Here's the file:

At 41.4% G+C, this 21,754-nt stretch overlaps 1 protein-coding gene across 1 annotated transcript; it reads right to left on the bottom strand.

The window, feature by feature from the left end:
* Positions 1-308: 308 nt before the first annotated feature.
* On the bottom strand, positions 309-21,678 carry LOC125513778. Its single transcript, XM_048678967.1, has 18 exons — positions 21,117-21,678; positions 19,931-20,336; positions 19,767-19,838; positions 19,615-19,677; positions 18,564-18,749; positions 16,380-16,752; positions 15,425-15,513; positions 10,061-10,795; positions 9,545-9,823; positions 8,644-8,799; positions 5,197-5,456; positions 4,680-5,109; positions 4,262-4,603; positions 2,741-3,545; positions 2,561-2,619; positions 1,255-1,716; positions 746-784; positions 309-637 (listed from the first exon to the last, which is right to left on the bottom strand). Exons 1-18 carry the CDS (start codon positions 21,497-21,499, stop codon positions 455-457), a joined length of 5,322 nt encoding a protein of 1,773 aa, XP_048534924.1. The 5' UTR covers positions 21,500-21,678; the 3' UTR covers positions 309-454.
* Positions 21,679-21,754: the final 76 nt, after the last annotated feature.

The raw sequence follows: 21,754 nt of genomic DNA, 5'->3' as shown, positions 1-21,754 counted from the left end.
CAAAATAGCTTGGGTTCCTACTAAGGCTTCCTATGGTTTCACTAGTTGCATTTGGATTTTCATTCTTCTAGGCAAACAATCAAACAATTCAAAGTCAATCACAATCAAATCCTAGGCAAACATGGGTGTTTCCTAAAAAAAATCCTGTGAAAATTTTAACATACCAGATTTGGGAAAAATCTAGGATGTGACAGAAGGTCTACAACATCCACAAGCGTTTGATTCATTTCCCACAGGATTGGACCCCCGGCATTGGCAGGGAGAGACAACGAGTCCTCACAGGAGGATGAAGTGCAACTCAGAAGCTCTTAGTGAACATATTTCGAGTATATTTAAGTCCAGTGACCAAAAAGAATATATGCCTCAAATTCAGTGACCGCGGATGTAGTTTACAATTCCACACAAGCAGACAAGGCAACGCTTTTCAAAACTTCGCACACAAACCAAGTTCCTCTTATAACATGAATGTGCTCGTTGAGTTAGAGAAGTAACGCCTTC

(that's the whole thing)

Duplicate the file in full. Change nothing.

At 41.4% G+C, this 21,754-nt stretch overlaps 1 protein-coding gene across 1 annotated transcript; it reads right to left on the bottom strand.

The window, feature by feature from the left end:
* Positions 1-308: 308 nt before the first annotated feature.
* On the bottom strand, positions 309-21,678 carry LOC125513778. Its single transcript, XM_048678967.1, has 18 exons — positions 21,117-21,678; positions 19,931-20,336; positions 19,767-19,838; positions 19,615-19,677; positions 18,564-18,749; positions 16,380-16,752; positions 15,425-15,513; positions 10,061-10,795; positions 9,545-9,823; positions 8,644-8,799; positions 5,197-5,456; positions 4,680-5,109; positions 4,262-4,603; positions 2,741-3,545; positions 2,561-2,619; positions 1,255-1,716; positions 746-784; positions 309-637 (listed from the first exon to the last, which is right to left on the bottom strand). Exons 1-18 carry the CDS (start codon positions 21,497-21,499, stop codon positions 455-457), a joined length of 5,322 nt encoding a protein of 1,773 aa, XP_048534924.1. The 5' UTR covers positions 21,500-21,678; the 3' UTR covers positions 309-454.
* Positions 21,679-21,754: the final 76 nt, after the last annotated feature.

The raw sequence follows: 21,754 nt of genomic DNA, 5'->3' as shown, positions 1-21,754 counted from the left end.
CAAAATAGCTTGGGTTCCTACTAAGGCTTCCTATGGTTTCACTAGTTGCATTTGGATTTTCATTCTTCTAGGCAAACAATCAAACAATTCAAAGTCAATCACAATCAAATCCTAGGCAAACATGGGTGTTTCCTAAAAAAAATCCTGTGAAAATTTTAACATACCAGATTTGGGAAAAATCTAGGATGTGACAGAAGGTCTACAACATCCACAAGCGTTTGATTCATTTCCCACAGGATTGGACCCCCGGCATTGGCAGGGAGAGACAACGAGTCCTCACAGGAGGATGAAGTGCAACTCAGAAGCTCTTAGTGAACATATTTCGAGTATATTTAAGTCCAGTGACCAAAAAGAATATATGCCTCAAATTCAGTGACCGCGGATGTAGTTTACAATTCCACACAAGCAGACAAGGCAACGCTTTTCAAAACTTCGCACACAAACCAAGTTCCTCTTATAACATGAATGTGCTCGTTGAGTTAGAGAAGTAACGCCTTC